The Superior Award of the Congress of the Association of Neurological Surgeons
Iranian Neurosurgeon Wins CNS Award
27 Dec 2010 - 8:58
High doses of vitamin E significantly lowered in-hospital mortality following a traumatic brain injury in the first-ever randomized, controlled clinical trial of this treatment.
The vitamin cuts in-hospital mortality from traumatic brain injury (TBI) by ۲۹ percent relative to the overall mortality of patients who received treatment with low or high doses of vitamin C (ascorbic acid) or placebo, Internalmedicinenews reported.
The study also showed the benefits of high-dose vitamin C in stabilizing or reducing the diameter of perilesional edema and infarct, according to Dr. Ali Razmkon, a neurosurgery resident at the Shiraz Medical University, who presented the study at the annual meeting of the Congress of Neurological Surgeons (CNS), held in San Francisco.
For his work on the trial, Dr. Razmkon won the Synthes Resident Award for Research on Brain and Craniofacial Injury.
The study was funded by a grant from the Iranian National Elite Foundation.
The theory behind the study is that lipid peroxidation causes secondary damage in head injuries.
“There are well-documented reports about vitamin C in human stress in many conditions, including common cold and stroke,” Dr. Razmkon said in an interview after the meeting. “The plasma concentration is reduced. The body needs more and utilizes more.”
Previous studies have suggested that vitamin C could reduce the risk of stroke and that vitamin E (alpha-tocopherol) could decrease the rate of lipid peroxidation.
Traumatic Brain Injury
To test this theory, Dr. Razmkon and his colleagues at Shiraz enrolled ۱۰۰ patients (۸۳ men) with traumatic brain injury. The patients all had Glasgow Coma Scale scores of ۸ or less and radiologic diagnoses of diffuse axonal injury.
The researchers excluded any patients who had significant liver or renal disease, previous head injury, or glucose-۶-phosphate dehydrogenase (G۶PD) deficiency.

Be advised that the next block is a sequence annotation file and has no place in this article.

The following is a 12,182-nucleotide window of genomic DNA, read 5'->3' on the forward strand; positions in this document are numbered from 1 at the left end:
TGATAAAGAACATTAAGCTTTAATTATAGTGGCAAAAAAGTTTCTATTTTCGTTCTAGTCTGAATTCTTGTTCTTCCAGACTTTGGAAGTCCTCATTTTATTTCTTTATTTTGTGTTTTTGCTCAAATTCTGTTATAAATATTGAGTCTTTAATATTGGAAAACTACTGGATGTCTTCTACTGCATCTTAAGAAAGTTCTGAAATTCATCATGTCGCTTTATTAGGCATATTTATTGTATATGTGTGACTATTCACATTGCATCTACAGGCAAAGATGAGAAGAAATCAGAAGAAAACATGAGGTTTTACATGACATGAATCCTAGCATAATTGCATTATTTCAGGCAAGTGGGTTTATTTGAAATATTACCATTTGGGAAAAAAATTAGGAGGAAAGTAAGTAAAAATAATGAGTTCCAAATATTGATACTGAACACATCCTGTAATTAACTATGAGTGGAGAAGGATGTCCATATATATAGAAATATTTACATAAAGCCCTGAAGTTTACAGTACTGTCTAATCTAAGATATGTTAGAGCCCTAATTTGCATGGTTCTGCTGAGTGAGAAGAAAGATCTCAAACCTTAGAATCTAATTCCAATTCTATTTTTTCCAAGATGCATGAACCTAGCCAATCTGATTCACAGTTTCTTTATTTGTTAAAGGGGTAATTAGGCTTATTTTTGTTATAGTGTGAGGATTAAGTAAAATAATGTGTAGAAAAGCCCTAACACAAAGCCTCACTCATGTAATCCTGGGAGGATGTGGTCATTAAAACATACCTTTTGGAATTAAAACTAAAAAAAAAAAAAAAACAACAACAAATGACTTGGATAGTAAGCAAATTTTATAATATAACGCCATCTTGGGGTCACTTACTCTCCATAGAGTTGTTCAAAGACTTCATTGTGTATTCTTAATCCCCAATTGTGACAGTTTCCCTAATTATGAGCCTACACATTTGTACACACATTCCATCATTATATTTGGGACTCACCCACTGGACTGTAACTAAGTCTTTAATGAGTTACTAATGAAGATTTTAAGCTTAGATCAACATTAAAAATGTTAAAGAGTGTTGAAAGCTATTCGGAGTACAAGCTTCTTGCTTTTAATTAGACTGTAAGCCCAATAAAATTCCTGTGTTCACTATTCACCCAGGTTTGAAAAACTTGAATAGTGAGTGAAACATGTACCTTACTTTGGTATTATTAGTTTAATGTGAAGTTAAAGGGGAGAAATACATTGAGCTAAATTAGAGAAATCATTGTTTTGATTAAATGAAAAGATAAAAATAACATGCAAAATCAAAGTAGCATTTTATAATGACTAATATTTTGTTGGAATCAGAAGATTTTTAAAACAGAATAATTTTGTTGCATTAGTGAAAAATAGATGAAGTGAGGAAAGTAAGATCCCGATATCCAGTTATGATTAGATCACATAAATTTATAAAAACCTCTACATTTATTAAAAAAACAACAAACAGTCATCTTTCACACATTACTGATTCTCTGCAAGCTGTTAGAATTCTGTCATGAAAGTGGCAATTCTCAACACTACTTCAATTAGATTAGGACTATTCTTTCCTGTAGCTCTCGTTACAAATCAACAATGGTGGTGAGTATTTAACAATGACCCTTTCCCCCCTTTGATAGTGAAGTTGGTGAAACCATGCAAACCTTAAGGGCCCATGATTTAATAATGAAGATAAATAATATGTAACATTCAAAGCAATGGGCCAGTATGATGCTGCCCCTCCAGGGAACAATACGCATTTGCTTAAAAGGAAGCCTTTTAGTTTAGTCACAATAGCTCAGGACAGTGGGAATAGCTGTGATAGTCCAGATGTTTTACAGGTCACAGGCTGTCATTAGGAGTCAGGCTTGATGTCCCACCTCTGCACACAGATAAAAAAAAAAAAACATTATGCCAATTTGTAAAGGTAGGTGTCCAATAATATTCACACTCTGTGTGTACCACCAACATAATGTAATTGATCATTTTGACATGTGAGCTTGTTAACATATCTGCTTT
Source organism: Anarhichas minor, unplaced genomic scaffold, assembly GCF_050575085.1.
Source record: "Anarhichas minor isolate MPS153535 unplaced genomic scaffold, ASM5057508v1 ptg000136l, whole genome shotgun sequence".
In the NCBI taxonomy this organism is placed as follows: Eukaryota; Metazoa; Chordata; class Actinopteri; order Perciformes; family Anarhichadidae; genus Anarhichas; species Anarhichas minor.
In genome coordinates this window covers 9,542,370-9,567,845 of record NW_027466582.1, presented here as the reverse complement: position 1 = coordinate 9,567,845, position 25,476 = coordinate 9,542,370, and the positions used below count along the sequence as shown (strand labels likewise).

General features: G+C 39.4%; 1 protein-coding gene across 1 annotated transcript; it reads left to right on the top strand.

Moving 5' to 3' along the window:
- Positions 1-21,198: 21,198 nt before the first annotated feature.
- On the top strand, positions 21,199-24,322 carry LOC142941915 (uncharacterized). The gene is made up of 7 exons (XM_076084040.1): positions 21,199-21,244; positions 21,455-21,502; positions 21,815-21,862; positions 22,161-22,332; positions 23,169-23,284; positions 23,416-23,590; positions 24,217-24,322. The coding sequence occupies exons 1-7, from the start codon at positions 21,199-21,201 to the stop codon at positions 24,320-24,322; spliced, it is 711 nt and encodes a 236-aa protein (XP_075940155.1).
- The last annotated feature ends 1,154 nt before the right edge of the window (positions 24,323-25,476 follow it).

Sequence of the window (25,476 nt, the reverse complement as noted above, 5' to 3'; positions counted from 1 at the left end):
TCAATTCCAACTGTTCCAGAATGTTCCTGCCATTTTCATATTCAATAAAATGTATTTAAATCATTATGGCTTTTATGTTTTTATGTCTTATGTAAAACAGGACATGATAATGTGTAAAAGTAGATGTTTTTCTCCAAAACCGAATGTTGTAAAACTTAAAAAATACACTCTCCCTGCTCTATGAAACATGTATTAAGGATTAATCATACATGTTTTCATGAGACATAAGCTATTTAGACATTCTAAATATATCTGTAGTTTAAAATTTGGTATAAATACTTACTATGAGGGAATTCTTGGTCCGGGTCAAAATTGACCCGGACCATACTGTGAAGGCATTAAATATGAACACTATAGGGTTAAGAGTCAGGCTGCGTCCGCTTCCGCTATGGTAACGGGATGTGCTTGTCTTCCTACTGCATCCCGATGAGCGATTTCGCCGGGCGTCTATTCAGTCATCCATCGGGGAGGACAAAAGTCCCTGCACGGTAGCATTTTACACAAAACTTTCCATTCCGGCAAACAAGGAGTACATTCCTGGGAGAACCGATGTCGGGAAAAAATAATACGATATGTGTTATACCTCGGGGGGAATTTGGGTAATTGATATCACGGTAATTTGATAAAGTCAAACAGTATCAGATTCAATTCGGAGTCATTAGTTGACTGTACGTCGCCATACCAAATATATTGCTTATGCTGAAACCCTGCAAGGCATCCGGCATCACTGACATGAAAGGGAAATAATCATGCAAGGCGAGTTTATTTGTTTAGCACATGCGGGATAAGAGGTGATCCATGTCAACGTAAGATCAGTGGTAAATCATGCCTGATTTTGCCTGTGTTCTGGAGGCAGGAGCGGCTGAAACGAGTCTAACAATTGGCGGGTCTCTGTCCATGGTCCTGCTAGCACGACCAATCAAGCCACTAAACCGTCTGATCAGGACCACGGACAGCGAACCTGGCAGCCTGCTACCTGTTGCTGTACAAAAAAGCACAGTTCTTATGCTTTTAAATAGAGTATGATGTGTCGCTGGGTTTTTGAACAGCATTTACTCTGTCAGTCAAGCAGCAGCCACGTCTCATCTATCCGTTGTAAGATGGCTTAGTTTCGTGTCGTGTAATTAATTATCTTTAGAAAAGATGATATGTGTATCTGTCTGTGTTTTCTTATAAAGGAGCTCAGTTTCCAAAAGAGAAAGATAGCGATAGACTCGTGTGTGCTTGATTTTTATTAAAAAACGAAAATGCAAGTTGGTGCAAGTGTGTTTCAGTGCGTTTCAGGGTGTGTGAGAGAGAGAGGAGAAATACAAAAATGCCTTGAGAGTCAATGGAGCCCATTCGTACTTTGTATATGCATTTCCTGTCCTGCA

They randomly assigned patients to low-dose intravenous vitamin C (۵۰۰ mg daily) for ۷ days, high-dose intravenous vitamin C (۱۰ grams on the day of admission and again on the fourth day, followed by ۴ grams daily for ۳ more days), intramuscular vitamin E (۴۰۰ IU daily) for ۷ days, or placebo. The groups had no significant differences in diagnosis, age or sex.
During the study, ۲۶ patients died, and ۶۷ (۹۱ percent) of the remaining ۷۴ patients attended follow-up at ۲ and ۶ months.
Hospital mortality was significantly lower among patients in the vitamin E group (۲۰ percent) than it was in the groups receiving low- or high-dose vitamin C (۳۰ percent and ۲۹ percent) or placebo (۳۳ percent). In-hospital mortality was ۲۸ percent overall in these other three groups.
At ۶ months of follow-up, no differences in mortality were seen between the vitamin E (۳۰ percent), low- and high-dose vitamin C (۳۵ percent and ۲۹ percent), and placebo groups (۳۳ percent).
The vitamin E group also had significantly better Glasgow Outcome Scale scores at discharge and at ۲ and ۶ months of follow-up than did any of the other three groups.
The diameters of the perilesional hypodense regions in the brains of patients taking high-dose vitamin C were stabilized or reduced over the course of ۷ days, dropping from a peak mean diameter of ۱۲ mm on the third day after admission to ۸ mm on the seventh day. This was significantly different from what was seen in patients in the other groups, which all had perilesional edema that continued to increase in diameter.
The researchers concluded that low-dose vitamin C did not affect the patients’ healing but that high doses of the vitamin slowed the progression of perilesional edema, which was likely a result of secondary oxidative insults. Neither dose of vitamin C appeared to affect neurologic outcomes.